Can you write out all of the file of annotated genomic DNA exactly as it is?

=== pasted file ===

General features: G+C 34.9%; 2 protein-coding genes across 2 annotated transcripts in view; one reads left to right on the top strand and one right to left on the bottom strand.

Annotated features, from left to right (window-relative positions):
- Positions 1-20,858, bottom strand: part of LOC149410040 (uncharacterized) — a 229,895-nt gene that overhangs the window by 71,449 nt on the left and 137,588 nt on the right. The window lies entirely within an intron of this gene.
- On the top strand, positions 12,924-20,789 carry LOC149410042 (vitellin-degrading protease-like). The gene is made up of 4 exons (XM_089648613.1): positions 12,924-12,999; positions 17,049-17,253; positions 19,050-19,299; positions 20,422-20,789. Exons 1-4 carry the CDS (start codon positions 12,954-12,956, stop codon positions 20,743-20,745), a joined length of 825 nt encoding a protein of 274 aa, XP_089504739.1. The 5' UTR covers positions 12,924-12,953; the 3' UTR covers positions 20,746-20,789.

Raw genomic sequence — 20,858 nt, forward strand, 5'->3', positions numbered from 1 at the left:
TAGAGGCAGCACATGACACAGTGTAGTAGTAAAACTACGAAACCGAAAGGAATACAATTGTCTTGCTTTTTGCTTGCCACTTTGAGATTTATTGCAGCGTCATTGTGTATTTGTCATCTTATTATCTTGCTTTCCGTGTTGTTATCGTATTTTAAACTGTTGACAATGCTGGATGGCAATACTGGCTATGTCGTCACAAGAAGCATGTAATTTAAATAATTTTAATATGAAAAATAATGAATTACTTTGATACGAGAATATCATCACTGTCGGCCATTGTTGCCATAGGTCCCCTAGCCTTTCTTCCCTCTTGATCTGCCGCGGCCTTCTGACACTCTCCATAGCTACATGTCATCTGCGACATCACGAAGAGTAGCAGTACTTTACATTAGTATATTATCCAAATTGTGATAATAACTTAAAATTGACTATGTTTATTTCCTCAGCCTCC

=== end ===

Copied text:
General features: G+C 34.9%; 2 protein-coding genes across 2 annotated transcripts in view; one reads left to right on the top strand and one right to left on the bottom strand.

Annotated features, from left to right (window-relative positions):
- Positions 1-20,858, bottom strand: part of LOC149410040 (uncharacterized) — a 229,895-nt gene that overhangs the window by 71,449 nt on the left and 137,588 nt on the right. The window lies entirely within an intron of this gene.
- On the top strand, positions 12,924-20,789 carry LOC149410042 (vitellin-degrading protease-like). The gene is made up of 4 exons (XM_089648613.1): positions 12,924-12,999; positions 17,049-17,253; positions 19,050-19,299; positions 20,422-20,789. Exons 1-4 carry the CDS (start codon positions 12,954-12,956, stop codon positions 20,743-20,745), a joined length of 825 nt encoding a protein of 274 aa, XP_089504739.1. The 5' UTR covers positions 12,924-12,953; the 3' UTR covers positions 20,746-20,789.

Raw genomic sequence — 20,858 nt, forward strand, 5'->3', positions numbered from 1 at the left:
TAGAGGCAGCACATGACACAGTGTAGTAGTAAAACTACGAAACCGAAAGGAATACAATTGTCTTGCTTTTTGCTTGCCACTTTGAGATTTATTGCAGCGTCATTGTGTATTTGTCATCTTATTATCTTGCTTTCCGTGTTGTTATCGTATTTTAAACTGTTGACAATGCTGGATGGCAATACTGGCTATGTCGTCACAAGAAGCATGTAATTTAAATAATTTTAATATGAAAAATAATGAATTACTTTGATACGAGAATATCATCACTGTCGGCCATTGTTGCCATAGGTCCCCTAGCCTTTCTTCCCTCTTGATCTGCCGCGGCCTTCTGACACTCTCCATAGCTACATGTCATCTGCGACATCACGAAGAGTAGCAGTACTTTACATTAGTATATTATCCAAATTGTGATAATAACTTAAAATTGACTATGTTTATTTCCTCAGCCTCC